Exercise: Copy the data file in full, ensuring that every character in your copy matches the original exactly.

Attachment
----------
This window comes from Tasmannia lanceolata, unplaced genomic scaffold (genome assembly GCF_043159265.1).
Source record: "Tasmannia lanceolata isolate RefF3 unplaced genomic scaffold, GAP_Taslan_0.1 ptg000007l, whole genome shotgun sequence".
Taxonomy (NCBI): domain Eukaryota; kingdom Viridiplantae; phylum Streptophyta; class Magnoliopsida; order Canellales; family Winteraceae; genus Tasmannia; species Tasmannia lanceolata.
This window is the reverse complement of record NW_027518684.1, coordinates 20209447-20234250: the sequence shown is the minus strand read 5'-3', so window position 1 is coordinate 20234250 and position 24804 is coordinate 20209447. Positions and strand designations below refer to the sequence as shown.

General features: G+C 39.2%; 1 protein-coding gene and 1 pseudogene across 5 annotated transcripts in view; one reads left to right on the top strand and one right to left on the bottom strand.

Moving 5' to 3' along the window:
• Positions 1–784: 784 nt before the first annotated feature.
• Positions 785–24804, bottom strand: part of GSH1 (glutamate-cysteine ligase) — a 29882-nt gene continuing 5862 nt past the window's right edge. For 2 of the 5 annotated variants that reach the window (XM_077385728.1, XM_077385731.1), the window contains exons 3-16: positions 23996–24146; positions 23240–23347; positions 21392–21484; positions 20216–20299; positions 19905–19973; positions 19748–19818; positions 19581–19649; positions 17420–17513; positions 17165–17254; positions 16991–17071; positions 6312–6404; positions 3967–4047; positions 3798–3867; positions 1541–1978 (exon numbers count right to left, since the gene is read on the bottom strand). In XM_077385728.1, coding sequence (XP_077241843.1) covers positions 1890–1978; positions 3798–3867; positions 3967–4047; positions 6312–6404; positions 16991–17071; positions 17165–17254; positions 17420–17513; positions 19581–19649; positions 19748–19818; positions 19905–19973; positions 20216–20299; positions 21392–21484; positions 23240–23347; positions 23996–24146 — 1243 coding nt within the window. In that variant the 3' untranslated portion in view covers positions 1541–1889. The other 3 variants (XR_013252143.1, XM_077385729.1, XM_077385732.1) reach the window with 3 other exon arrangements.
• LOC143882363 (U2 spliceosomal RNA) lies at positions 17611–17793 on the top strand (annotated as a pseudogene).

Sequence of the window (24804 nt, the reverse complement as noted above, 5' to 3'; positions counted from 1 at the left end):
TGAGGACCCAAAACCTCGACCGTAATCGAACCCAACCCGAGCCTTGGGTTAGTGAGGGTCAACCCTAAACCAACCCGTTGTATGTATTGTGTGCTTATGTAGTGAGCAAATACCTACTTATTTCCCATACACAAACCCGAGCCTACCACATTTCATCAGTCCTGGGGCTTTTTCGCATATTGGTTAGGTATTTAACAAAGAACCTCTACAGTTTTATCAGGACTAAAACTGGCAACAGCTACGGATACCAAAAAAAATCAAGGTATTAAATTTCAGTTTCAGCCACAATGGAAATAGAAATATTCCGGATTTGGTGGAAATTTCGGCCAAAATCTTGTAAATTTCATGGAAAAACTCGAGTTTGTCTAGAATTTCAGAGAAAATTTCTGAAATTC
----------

This window comes from Tasmannia lanceolata, unplaced genomic scaffold (genome assembly GCF_043159265.1).
Source record: "Tasmannia lanceolata isolate RefF3 unplaced genomic scaffold, GAP_Taslan_0.1 ptg000007l, whole genome shotgun sequence".
Taxonomy (NCBI): domain Eukaryota; kingdom Viridiplantae; phylum Streptophyta; class Magnoliopsida; order Canellales; family Winteraceae; genus Tasmannia; species Tasmannia lanceolata.
This window is the reverse complement of record NW_027518684.1, coordinates 20209447-20234250: the sequence shown is the minus strand read 5'-3', so window position 1 is coordinate 20234250 and position 24804 is coordinate 20209447. Positions and strand designations below refer to the sequence as shown.

General features: G+C 39.2%; 1 protein-coding gene and 1 pseudogene across 5 annotated transcripts in view; one reads left to right on the top strand and one right to left on the bottom strand.

Moving 5' to 3' along the window:
• Positions 1–784: 784 nt before the first annotated feature.
• Positions 785–24804, bottom strand: part of GSH1 (glutamate-cysteine ligase) — a 29882-nt gene continuing 5862 nt past the window's right edge. For 2 of the 5 annotated variants that reach the window (XM_077385728.1, XM_077385731.1), the window contains exons 3-16: positions 23996–24146; positions 23240–23347; positions 21392–21484; positions 20216–20299; positions 19905–19973; positions 19748–19818; positions 19581–19649; positions 17420–17513; positions 17165–17254; positions 16991–17071; positions 6312–6404; positions 3967–4047; positions 3798–3867; positions 1541–1978 (exon numbers count right to left, since the gene is read on the bottom strand). In XM_077385728.1, coding sequence (XP_077241843.1) covers positions 1890–1978; positions 3798–3867; positions 3967–4047; positions 6312–6404; positions 16991–17071; positions 17165–17254; positions 17420–17513; positions 19581–19649; positions 19748–19818; positions 19905–19973; positions 20216–20299; positions 21392–21484; positions 23240–23347; positions 23996–24146 — 1243 coding nt within the window. In that variant the 3' untranslated portion in view covers positions 1541–1889. The other 3 variants (XR_013252143.1, XM_077385729.1, XM_077385732.1) reach the window with 3 other exon arrangements.
• LOC143882363 (U2 spliceosomal RNA) lies at positions 17611–17793 on the top strand (annotated as a pseudogene).

Sequence of the window (24804 nt, the reverse complement as noted above, 5' to 3'; positions counted from 1 at the left end):
TGAGGACCCAAAACCTCGACCGTAATCGAACCCAACCCGAGCCTTGGGTTAGTGAGGGTCAACCCTAAACCAACCCGTTGTATGTATTGTGTGCTTATGTAGTGAGCAAATACCTACTTATTTCCCATACACAAACCCGAGCCTACCACATTTCATCAGTCCTGGGGCTTTTTCGCATATTGGTTAGGTATTTAACAAAGAACCTCTACAGTTTTATCAGGACTAAAACTGGCAACAGCTACGGATACCAAAAAAAATCAAGGTATTAAATTTCAGTTTCAGCCACAATGGAAATAGAAATATTCCGGATTTGGTGGAAATTTCGGCCAAAATCTTGTAAATTTCATGGAAAAACTCGAGTTTGTCTAGAATTTCAGAGAAAATTTCTGAAATTC